BANGALORE, India — Until recently, India’s $7 billion microfinance sector was hailed as the poor man’s answer to banking. Millions of impoverished Indians shunned by mainstream banks were able to obtain small loans, and with them the hope that they would finally be able to bolster their earning potential.
But as the events of the past months have shown, that was only half the story.
Lenders made swelling profits off increasingly high interest rates. Their aggressive lending-cum-loan recovery tactics are said to have contributed to a spate of 85 recent suicides.
These days in the world’s largest microfinance market (India has over 25 million borrowers), it is a downward spiral. On the one hand, companies are battling a backlash from the poor who are refusing to pay. On the other hand, the government is tightening controls.
The question now is, will this be the death of the sector?
“It is a very big crisis, microfinance companies are sinking by the day,” said Venkat Narayana, an economics professor at the Kakatiya University in Warangal, Andhra Pradesh, which has been at the heart of the crisis.
The fear is that this could spread globally. Some see it as another global credit squeeze in the making. “Banks, equity investors and social entrepreneurs are showing the red light on funding microfinance companies,” Narayana said. “It is a blow to the livelihood of the world’s poor.”
The existing model is flawed, admitted Vijay Mahajan, chairman of Microfinance Institutions Network which represents 40 leading lenders. “To survive, it will have to be completely revamped,” he said.
It did not begin this way.
When they launched, microfinance companies had lofty goals. They gave small loans to poor families who had no collateral, such as land. Until then, the poor had been at the mercy of money lenders who charged debilitatingly high interest rates.
“Microlenders reached out in areas untouched by the organized banking system,” said Nilesh Arya, a spokesman for Sa-Dhan, a New Delhi-based association for financial institutions that work in community development.
The micro-loan concept was championed by Bangladeshi economist Muhammad Yunus, who was later awarded the Nobel Peace Prize for his radical Grameen Bank concept. The key to the model’s sustainability is prompt repayment, which enables the amounts to be recycled to a new borrower.
In hundreds of villages across India’s southeastern Andhra Pradesh state and elsewhere, the small $250 loans were typically used to launch or expand micro-ventures such as selling vegetables, poultry farming or tailoring.
But as micro-lenders gathered scale, the interest rates became exorbitant — in the ballpark of 60 percent annually. Micro-lending soon became a commercially successful, for-profit endeavor. The largest of Indian companies, SKS Microfinance, backed by George Soros and Sequoia Capital among others, completed a triumphant public offering of shares this August.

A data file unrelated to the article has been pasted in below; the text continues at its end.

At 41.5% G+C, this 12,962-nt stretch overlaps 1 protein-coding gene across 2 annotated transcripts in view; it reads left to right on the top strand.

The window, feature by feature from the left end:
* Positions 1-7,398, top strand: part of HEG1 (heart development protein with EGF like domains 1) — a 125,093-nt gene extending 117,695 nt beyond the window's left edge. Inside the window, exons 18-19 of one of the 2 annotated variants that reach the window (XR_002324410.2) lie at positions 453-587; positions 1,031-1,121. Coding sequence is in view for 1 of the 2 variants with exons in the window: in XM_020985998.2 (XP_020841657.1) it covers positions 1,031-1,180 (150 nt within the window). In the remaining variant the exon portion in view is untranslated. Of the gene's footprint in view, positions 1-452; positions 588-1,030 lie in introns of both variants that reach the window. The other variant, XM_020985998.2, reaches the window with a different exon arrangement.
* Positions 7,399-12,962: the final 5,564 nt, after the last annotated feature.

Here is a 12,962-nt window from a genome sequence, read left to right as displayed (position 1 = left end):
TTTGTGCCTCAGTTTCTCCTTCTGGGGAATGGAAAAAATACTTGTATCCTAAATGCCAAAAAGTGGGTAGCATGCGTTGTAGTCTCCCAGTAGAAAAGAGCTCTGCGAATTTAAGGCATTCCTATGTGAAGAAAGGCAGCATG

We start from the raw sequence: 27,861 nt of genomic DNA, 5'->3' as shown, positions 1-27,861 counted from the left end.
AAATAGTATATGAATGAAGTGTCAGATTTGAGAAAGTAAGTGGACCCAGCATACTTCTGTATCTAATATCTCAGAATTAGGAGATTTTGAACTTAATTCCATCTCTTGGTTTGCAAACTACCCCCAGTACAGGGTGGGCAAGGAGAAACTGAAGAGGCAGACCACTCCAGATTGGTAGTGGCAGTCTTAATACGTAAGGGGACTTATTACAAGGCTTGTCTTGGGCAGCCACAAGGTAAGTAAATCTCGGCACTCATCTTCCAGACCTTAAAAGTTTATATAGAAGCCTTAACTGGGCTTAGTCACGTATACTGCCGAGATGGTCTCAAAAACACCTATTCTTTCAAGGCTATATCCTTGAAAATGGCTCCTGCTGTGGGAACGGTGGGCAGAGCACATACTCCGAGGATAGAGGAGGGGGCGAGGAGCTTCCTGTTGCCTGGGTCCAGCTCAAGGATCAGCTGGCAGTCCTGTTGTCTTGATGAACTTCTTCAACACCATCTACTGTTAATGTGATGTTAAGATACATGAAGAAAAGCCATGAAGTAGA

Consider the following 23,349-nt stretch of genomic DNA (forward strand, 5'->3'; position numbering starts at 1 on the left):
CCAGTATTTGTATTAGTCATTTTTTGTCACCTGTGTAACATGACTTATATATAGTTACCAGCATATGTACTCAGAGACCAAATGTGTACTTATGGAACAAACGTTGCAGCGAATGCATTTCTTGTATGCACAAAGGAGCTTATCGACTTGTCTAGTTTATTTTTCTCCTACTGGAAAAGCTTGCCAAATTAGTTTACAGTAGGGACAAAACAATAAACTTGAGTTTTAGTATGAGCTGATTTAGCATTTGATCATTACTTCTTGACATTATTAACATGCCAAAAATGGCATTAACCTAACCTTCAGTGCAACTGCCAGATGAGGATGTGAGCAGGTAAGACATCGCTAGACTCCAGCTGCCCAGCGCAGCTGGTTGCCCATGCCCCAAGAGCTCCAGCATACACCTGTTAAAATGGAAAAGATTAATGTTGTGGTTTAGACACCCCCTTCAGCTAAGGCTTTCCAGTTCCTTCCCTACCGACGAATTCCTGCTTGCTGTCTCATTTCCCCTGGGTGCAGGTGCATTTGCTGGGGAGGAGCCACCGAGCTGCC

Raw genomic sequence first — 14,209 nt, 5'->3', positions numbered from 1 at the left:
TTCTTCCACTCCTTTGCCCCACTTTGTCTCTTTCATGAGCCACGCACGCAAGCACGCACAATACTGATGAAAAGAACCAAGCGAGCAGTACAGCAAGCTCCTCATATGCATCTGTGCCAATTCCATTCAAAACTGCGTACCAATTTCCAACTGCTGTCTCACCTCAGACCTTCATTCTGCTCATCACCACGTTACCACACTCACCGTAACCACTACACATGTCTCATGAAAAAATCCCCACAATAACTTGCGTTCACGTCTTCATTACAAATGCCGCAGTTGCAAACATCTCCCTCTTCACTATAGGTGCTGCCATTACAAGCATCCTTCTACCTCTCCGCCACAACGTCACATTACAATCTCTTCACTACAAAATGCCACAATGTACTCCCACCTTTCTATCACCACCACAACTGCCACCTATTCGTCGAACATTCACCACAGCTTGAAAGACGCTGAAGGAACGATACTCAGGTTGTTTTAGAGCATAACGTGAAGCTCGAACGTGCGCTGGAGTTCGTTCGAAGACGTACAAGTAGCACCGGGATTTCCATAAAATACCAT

With the overabundance of money, rural borrowers started using the loans to fund health-care expenses, crop failure, drinking and other sundry habits. The collapse came soon after.
In Andhra Pradesh, where one-third of India’s tiny loans are distributed, micro-lenders handed out multiple loans without verifying the repayment capacity of borrowers. On the back of aggressive lending came coercive loan recovery practices and a rise in debt-driven suicides.
In Bangladesh, where it all started, Prime Minister Sheikh Hasina described microfinance companies as "sucking the poor’s blood."
In India, meanwhile, borrowers turned increasingly hostile and local politicians stepped in to foment trouble by asking borrowers not to repay their debts. In some places, irate mobs attacked lenders’ offices.
Loan recovery rates in Andhra Pradesh have now plummeted to 10 percent, said Mahajan, who heads microfinance company Basix. The mass defaults sent SKS’ shares crashing to half its peak and well below its initial public offering price.
As the crisis spiraled, the government in Andhra Pradesh stepped in with a bill to crack down on irresponsible multiple lending and aggressive recovery practices and blocked other companies from offering their shares to the public.
Sector veterans like Mahajan fear a complete collapse as India’s commercial banks are shying away from propping up troubled micro-lenders and, instead, are pressuring them to repay their loans.
“The market-driven business model will have to be replaced with a legitimate, more sustainable model with social objectives,” Mahajan said.
In distressed Andhra Pradesh — where the biggest microfinance firms such as SKS, Share Microfin and Spandana Sphoorty operate — borrowers who have been plied with multiple loans are now describing the system as “small loans-big nuisance.”
There is no doubt that the world’s poor are in need of an alternative to mainstream banking. But the consensus is slowly building that the microfinance model has failed abysmally in its goal of financial inclusion.
“We need a model that balances growth and sustainable expansion with the poor at the heart of it,” Arya, of Sa-Dhan, said.